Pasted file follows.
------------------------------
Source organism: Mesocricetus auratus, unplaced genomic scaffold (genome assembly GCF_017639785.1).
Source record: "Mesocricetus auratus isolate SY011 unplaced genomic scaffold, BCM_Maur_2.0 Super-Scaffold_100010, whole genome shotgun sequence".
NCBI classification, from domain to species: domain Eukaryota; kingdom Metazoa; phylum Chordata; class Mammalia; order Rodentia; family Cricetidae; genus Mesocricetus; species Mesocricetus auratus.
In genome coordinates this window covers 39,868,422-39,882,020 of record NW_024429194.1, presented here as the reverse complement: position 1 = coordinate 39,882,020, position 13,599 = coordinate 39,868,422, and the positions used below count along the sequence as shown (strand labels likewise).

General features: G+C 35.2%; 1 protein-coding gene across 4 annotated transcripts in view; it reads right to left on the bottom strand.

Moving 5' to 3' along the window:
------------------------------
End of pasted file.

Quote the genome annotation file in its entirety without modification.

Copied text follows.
Source organism: Mesocricetus auratus, unplaced genomic scaffold (genome assembly GCF_017639785.1).
Source record: "Mesocricetus auratus isolate SY011 unplaced genomic scaffold, BCM_Maur_2.0 Super-Scaffold_100010, whole genome shotgun sequence".
NCBI classification, from domain to species: domain Eukaryota; kingdom Metazoa; phylum Chordata; class Mammalia; order Rodentia; family Cricetidae; genus Mesocricetus; species Mesocricetus auratus.
In genome coordinates this window covers 39,868,422-39,882,020 of record NW_024429194.1, presented here as the reverse complement: position 1 = coordinate 39,882,020, position 13,599 = coordinate 39,868,422, and the positions used below count along the sequence as shown (strand labels likewise).

General features: G+C 35.2%; 1 protein-coding gene across 4 annotated transcripts in view; it reads right to left on the bottom strand.

Moving 5' to 3' along the window: